Naval exercises underway as US delegation visits Taiwan . . .
China’s military has begun six days of live-fire military exercises in the Taiwan Strait in what it is calling “combat drills.” The exercises are underway near the Taiwan-controlled Penghu islands, located only 50 km west of Taiwan’s main island. The military manoeuvres are taking place as a U.S. delegation concludes a three-day visit to Taiwan, including a meeting this morning with President Tsai Ing-wen. The White House has referred to the meeting as a “personal signal” of President Biden’s support and commitment to Taiwan. While China frequently conducts military exercises in the Taiwan Strait from April to June, analysts agree that live ammunition and the U.S. delegation’s visit significantly raise the profile and importance of the drill.
Superpower tension, superpower common ground?
This is the latest in the ratcheting up of tensions between the world’s two superpowers and the most recent centred on Taiwan. Earlier this week, Beijing sent 25 warplanes into Taiwan’s air defence identification zone, the largest incursion to date, and it has reasserted its right to reunify Taiwan by force. But amid these heightened tensions is the potential for Beijing and Washington to work together on issues of common interest, such as climate change. President Biden has invited President Xi to take part in the U.S.-led climate summit next week, and the U.S. Special Presidential Envoy for Climate John Kerry is currently in Shanghai for meetings with Chinese counterparts. President Biden has identified 2050 as his goal for the U.S. to be carbon neutral, while last year, President Xi announced China would achieve the same by 2060.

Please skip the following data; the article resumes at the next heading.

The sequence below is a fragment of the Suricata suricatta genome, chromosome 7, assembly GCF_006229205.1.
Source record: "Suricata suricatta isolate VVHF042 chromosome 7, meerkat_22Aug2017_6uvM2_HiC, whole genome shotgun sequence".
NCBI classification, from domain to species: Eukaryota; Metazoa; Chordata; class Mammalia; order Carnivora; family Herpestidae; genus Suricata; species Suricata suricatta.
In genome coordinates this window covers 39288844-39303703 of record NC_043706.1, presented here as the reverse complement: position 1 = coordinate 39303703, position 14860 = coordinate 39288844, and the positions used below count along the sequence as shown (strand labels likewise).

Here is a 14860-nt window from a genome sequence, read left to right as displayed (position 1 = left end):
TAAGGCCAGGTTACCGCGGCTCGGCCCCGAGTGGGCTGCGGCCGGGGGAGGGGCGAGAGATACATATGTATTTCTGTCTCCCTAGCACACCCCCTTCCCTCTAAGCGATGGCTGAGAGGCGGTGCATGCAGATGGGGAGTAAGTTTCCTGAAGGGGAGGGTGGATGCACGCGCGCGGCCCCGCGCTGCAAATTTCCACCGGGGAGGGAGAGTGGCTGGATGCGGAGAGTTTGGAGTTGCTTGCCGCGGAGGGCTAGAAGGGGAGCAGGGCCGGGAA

Meanwhile, in Canada-China relations . . .
Amid such complicated superpower diplomacy, the Canadian government has announced it is “actively considering” a bill that would require the registration of foreign agents in an effort to put some transparency around foreign political influence in Canada. Observers have identified China and Russia as the primary targets of the proposed legislation. Australia and the U.S. already have similar requirements, with the Australian legislation being passed in 2018 after Australian media scrutiny of widespread allegations of Chinese influence in Australian politics. The Ottawa-Beijing relationship is at a historic low, with Chinese executive Meng Wanzhou on trial in Vancouver under an American extradition warrant and two Canadian citizens – the “Two Michaels” – in custody in China for alleged breaches of national security.